After his post-game sideline interview, Kobe Bryant walked up to Ron Artest who was sitting on the bench, took his teammate’s hand, pounded him on the chest, gathered his head to his, and whispered something in his ear. Maybe Bryant welcomed him to his first NBA Finals appearance. Maybe he commended Artest for a great job on guarding Paul Pierce, or a great job on his defense in general (it doesn’t get any better than Ron Artest refusing to give up space to anyone he is guarding). In whatever combination of words or actions, the sentiment was clear — thank you.
It has been two years since the Lakers folded over themselves in Boston, doe-eyed and filled with excitement to have made it to the NBA Finals when the future and direction of their team had been so unclear when that 2007-2008 season began. It has been two years since Bryant’s greatness was reduced by a Celtic defense that maimed his ability to carry the team to a victory; two years since Pau Gasol was deemed too soft and weak to play against the likes of physical players like Kevin Garnett and Kendrick Perkins; and two years since Andrew Bynum had to sit in a suit on the Laker bench, knowing that his mere presence on the court would probably help his team against Boston’s beating. That was then, however, and tonight was now.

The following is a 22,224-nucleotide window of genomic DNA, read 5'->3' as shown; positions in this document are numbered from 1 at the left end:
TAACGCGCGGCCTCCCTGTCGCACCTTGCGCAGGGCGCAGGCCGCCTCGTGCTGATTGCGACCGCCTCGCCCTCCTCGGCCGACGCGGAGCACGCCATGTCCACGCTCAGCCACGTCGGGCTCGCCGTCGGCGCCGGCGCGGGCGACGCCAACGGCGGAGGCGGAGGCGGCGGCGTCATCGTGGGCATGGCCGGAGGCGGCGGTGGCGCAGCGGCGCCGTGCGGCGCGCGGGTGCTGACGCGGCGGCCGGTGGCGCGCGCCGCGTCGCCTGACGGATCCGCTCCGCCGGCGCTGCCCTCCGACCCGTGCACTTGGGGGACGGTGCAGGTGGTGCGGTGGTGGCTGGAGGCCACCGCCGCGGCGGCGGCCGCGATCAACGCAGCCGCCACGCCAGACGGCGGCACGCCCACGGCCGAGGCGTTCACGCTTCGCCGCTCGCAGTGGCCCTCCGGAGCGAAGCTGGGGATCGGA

Unlike their 2008 version, this Laker team was prepared to face the hardnosed, defense-first minded Celtics. With double technicals issued to Ron Artest and Paul Pierce 27 seconds into the game (for fighting for space under the Laker basket), physicality had shown up early, but from the unlikelier team.
“The Lakers were clearly the more physical team,” Celtics coach Doc Rivers said. “They were more aggressive. They attacked us the entire night.”
Out-rebounding the road team 42-31, with 12 offensive rebounds that led to a 16-0 advantage on second chance points, not to mention keeping the Celtics to 43% shooting, the Lakers out-hustled and out-muscled the Celtics right out of Staples Center.